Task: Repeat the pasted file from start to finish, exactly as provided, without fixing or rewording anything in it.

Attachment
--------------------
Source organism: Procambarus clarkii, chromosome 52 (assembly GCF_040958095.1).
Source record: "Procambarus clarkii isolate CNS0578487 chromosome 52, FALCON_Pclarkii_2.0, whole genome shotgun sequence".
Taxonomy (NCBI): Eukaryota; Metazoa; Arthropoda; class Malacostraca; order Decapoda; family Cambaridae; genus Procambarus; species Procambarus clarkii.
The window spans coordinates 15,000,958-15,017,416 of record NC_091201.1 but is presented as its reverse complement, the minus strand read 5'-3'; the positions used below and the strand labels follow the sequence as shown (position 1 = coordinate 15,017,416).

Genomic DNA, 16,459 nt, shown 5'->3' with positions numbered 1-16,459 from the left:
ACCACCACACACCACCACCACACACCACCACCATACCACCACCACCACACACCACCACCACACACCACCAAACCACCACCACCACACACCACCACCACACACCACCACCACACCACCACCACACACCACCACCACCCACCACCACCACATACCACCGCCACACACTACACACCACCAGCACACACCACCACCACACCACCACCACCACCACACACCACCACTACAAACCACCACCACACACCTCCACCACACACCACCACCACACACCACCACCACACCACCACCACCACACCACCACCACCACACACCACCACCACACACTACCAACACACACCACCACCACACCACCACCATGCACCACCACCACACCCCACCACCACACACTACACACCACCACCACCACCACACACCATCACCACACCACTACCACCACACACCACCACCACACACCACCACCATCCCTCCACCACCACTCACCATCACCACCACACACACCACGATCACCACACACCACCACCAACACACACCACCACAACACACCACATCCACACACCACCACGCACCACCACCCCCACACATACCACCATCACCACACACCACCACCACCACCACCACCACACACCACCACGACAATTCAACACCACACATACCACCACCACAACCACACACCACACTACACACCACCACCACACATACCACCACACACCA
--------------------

Source organism: Procambarus clarkii, chromosome 52 (assembly GCF_040958095.1).
Source record: "Procambarus clarkii isolate CNS0578487 chromosome 52, FALCON_Pclarkii_2.0, whole genome shotgun sequence".
Taxonomy (NCBI): Eukaryota; Metazoa; Arthropoda; class Malacostraca; order Decapoda; family Cambaridae; genus Procambarus; species Procambarus clarkii.
The window spans coordinates 15,000,958-15,017,416 of record NC_091201.1 but is presented as its reverse complement, the minus strand read 5'-3'; the positions used below and the strand labels follow the sequence as shown (position 1 = coordinate 15,017,416).

Genomic DNA, 16,459 nt, shown 5'->3' with positions numbered 1-16,459 from the left:
ACCACCACACACCACCACCACACACCACCACCATACCACCACCACCACACACCACCACCACACACCACCAAACCACCACCACCACACACCACCACCACACACCACCACCACACCACCACCACACACCACCACCACCCACCACCACCACATACCACCGCCACACACTACACACCACCAGCACACACCACCACCACACCACCACCACCACCACACACCACCACTACAAACCACCACCACACACCTCCACCACACACCACCACCACACACCACCACCACACCACCACCACCACACCACCACCACCACACACCACCACCACACACTACCAACACACACCACCACCACACCACCACCATGCACCACCACCACACCCCACCACCACACACTACACACCACCACCACCACCACACACCATCACCACACCACTACCACCACACACCACCACCACACACCACCACCATCCCTCCACCACCACTCACCATCACCACCACACACACCACGATCACCACACACCACCACCAACACACACCACCACAACACACCACATCCACACACCACCACGCACCACCACCCCCACACATACCACCATCACCACACACCACCACCACCACCACCACCACACACCACCACGACAATTCAACACCACACATACCACCACCACAACCACACACCACACTACACACCACCACCACACATACCACCACACACCA